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Rag and bone man. I never saw a woman doing it!

(20 Posts)
pensionpat Sat 26-Aug-17 16:11:45

What did you get from the rag and bone man? I think it varied according to where you lived. In Birmingham it was a goldfish that never lasted long. My friend from Manchester says she got a donkey stone. Much more practical.

Smithy Sat 26-Aug-17 18:17:15

What's a donkey stone?
We got balloons in the North East as far as I remember. That's going a looong way back Pensionpat.

Smithy Sat 26-Aug-17 18:18:43

No you're right women didn't
Do they were busy looking after men and kids!

Iam64 Sat 26-Aug-17 18:48:57

Donkey stones, with which the women would donkey stone the front step. This, along with clean windows and curtains would be enough to confirm that this woman kept a clean and decent house. That also meant she was not in the class of women who were 'no better than she ought to be'.

Chewbacca Sat 26-Aug-17 18:59:57

Donkey stones in the area of Manchester that I grew up in too.

Christinefrance Sat 26-Aug-17 19:06:11

Donkey stone the step, polish the brass knocker and letterbox. Net curtains must be whiter than white then you kept a decent house, so right Iam64 West Riding of Yorkshire style.

Chewbacca Sat 26-Aug-17 19:11:21

You can still buy donkey stones from the Portland Basin Industrial Heritage Centre in Ashton-under-Lyne. When the manufacturer of the stones, Eli Whalley, went out of business, the museum bought his machinery and they sell them in the museum shop.

Greyduster Sat 26-Aug-17 20:03:51

My mother used a donkey stone on our steps. I had completely forgotten about them. Another blast from the past!

petra Sat 26-Aug-17 20:31:44

There is a very well know rag & bone family here in Southend and it's a woman who runs one of the lorries.

BlueBelle Sat 26-Aug-17 20:52:34

Never heard of donkey stones and never seen a rag and none man

hildajenniJ Sat 26-Aug-17 20:55:59

We never had a rag and bone man. The Betterware man used to come round the doors though. My mother used to buy polish and dusters from him.

Ana Sat 26-Aug-17 20:57:50

Can't remember whether we got anything, but I do remember my Granny rushing out to shovel up the horse's droppings for her garden!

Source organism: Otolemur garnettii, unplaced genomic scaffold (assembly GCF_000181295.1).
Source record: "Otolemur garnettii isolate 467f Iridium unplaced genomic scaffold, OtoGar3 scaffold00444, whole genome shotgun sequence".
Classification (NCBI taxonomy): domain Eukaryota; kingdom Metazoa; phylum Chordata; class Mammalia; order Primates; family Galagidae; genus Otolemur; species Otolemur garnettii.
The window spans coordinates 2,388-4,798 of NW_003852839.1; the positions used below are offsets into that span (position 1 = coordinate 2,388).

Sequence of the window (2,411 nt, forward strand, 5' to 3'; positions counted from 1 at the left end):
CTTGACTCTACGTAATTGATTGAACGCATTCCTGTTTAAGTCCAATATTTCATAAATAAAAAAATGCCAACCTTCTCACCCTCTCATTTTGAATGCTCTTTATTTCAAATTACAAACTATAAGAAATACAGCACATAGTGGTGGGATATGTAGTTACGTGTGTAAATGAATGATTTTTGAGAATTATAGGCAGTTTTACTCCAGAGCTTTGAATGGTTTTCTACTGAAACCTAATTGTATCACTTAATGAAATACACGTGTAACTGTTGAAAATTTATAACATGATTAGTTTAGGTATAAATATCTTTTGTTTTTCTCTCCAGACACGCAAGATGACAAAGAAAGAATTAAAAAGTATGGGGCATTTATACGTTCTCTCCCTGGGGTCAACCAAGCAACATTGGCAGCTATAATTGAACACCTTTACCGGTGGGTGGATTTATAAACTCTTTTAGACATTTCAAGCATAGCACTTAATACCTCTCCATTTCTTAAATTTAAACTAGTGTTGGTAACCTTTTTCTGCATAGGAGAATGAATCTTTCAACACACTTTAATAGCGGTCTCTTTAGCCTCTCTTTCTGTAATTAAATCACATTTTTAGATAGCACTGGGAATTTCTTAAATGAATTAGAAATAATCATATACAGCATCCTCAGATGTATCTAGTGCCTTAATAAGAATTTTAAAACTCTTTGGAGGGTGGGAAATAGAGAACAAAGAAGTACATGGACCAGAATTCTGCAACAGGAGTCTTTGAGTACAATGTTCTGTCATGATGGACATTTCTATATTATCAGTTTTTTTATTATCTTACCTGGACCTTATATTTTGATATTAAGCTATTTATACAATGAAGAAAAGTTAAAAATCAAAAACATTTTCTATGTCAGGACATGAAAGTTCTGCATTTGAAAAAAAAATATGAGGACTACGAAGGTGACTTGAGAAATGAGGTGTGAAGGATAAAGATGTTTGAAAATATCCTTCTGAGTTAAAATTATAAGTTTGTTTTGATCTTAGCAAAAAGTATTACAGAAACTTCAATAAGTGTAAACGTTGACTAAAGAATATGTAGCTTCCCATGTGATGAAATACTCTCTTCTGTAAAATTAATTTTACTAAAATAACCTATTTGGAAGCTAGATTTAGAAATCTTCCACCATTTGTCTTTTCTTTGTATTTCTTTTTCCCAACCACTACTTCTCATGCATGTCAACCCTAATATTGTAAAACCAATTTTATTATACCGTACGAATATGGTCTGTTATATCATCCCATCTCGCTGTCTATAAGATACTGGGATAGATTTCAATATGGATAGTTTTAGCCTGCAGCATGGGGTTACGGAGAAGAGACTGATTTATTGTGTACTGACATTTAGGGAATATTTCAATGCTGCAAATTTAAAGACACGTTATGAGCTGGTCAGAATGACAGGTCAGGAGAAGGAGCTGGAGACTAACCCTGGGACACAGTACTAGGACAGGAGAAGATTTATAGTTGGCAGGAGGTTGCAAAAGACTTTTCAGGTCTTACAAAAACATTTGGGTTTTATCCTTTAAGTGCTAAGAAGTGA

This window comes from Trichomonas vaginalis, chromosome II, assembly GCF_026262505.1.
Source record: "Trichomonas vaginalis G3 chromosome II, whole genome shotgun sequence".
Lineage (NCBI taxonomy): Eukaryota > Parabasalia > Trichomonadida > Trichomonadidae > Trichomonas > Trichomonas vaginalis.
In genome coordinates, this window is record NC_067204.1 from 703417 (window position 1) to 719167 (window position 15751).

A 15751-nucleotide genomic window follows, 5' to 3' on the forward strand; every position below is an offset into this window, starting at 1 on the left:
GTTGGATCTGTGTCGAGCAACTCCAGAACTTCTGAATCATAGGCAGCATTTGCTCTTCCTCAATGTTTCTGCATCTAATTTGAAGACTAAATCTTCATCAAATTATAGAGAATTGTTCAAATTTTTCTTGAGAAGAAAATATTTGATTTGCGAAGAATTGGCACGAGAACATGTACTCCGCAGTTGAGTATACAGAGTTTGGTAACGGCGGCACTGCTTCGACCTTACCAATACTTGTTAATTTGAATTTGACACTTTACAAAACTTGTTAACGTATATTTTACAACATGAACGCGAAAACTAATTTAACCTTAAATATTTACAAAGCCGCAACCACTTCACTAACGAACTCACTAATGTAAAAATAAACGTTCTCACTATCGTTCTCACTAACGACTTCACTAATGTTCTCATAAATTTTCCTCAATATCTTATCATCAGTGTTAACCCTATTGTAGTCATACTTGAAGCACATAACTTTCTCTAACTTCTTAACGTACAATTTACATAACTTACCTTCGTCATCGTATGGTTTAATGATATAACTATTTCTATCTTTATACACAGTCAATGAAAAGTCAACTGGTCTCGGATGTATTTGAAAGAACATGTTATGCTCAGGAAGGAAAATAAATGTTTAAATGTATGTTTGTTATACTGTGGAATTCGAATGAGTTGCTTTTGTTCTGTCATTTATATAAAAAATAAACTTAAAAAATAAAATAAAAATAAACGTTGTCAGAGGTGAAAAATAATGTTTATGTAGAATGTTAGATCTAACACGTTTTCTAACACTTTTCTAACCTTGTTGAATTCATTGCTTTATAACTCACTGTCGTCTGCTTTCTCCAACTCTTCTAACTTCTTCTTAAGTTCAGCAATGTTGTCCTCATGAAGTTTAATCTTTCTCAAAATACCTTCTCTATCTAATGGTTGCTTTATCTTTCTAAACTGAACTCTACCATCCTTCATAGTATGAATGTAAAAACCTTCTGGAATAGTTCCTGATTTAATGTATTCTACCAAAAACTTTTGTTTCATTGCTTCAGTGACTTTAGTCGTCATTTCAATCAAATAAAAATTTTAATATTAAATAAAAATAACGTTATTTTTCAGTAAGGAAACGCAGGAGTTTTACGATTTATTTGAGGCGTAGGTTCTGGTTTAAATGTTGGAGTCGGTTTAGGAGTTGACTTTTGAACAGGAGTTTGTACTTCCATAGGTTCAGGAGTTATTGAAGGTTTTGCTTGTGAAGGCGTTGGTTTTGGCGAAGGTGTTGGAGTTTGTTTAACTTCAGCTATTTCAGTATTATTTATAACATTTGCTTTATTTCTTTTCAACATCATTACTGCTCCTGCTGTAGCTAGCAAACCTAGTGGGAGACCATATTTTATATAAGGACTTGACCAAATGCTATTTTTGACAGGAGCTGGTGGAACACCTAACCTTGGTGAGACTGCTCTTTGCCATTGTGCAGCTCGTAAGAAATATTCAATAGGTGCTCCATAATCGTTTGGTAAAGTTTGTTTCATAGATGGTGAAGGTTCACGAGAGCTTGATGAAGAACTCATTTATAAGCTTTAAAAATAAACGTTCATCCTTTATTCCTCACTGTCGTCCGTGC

lemongrove Sat 26-Aug-17 22:58:09

I think I must pay a visit to a well known optician soon as I have just read Ana's post as 'whores droppings' I was shocked and re-read it, oh dear me.
I do wonder who's bright idea putting a yellow line across doorsteps was?
Rags i bones used to be an often heard cry in the streets, but no woman then would ever have done the job.

Chewbacca Sat 26-Aug-17 22:59:03

grin lemongrove

Teetime Sun 27-Aug-17 10:10:29

I remember the Rag and Bone man growing up in the East End of London. He could be heard streets away ringing his bell and hollering something untelligible.
Anyone remember the R & B man in the Good Life who brought the range and a kitten and was going off to his villa in Spain?

Oriel Sun 27-Aug-17 10:24:46

When I read the title I thought it was about the singer!

A question about the donkey stone... what was it? I see that it was used to clean a front step but what was it made of?

TriciaF Sun 27-Aug-17 11:15:51

In the NE they used to shout something like "Any old Ragabo!"
I don't remember them giving a gift, only collecting stuff.
We had a man in a lorry collecting stuff last week (SW France.)
He took some old metal and a flat car battery.
There's a very refined lady in charge of our local 'tip'.

Greyduster Sun 27-Aug-17 11:21:46

It's a mixture of pulverised stone, cement, bleach powder and water, formed into blocks. (And yes, I had to look it up!). My mother used mostly white. It showed up in the dark when you had to cross the yard to the outside lavatory! So, functional as well as decorative grin.

Elegran Sun 27-Aug-17 20:10:40

Never saw a woman rag and bone man, but in South East Circus Place, Stockbridge (Edinburgh) there was, until she died in 1979 aged 92, a basement shop run by an Isabella or Annabella Coutts, who bought and sold second-hand clothes, shoes, jewellery and bric-a-brac, amid a strong aroma of tobacco smoke and cats (she had about a dozen). At one time she had for a while been married to a Monsieur Dofur, and above the door was the name "Madame Doubtfire," and her slogan, "“Madame Doubtfire, cast-off clothing of all description, invites inspection”.

harrigran Tue 29-Aug-17 08:40:59

There was a shop like that in our town in the first half of the twentieth century, run by a lady called Jenny Lee. If we didn't tidy our bedrooms father would say they looked like ' Jenny Lee's tagarine store'. Your description Elegran fits my father's.